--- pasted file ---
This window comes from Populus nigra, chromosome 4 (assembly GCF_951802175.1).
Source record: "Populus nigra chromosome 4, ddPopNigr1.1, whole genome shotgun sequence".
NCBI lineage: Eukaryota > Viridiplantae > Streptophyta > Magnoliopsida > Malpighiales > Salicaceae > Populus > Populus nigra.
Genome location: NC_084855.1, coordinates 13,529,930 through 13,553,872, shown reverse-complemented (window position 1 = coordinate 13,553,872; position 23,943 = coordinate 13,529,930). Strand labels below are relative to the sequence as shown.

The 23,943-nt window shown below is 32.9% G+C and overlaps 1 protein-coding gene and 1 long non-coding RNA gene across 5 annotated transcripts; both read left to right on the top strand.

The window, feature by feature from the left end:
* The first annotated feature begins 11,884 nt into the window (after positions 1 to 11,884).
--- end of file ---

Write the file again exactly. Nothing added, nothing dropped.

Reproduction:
This window comes from Populus nigra, chromosome 4 (assembly GCF_951802175.1).
Source record: "Populus nigra chromosome 4, ddPopNigr1.1, whole genome shotgun sequence".
NCBI lineage: Eukaryota > Viridiplantae > Streptophyta > Magnoliopsida > Malpighiales > Salicaceae > Populus > Populus nigra.
Genome location: NC_084855.1, coordinates 13,529,930 through 13,553,872, shown reverse-complemented (window position 1 = coordinate 13,553,872; position 23,943 = coordinate 13,529,930). Strand labels below are relative to the sequence as shown.

The 23,943-nt window shown below is 32.9% G+C and overlaps 1 protein-coding gene and 1 long non-coding RNA gene across 5 annotated transcripts; both read left to right on the top strand.

The window, feature by feature from the left end:
* The first annotated feature begins 11,884 nt into the window (after positions 1 to 11,884).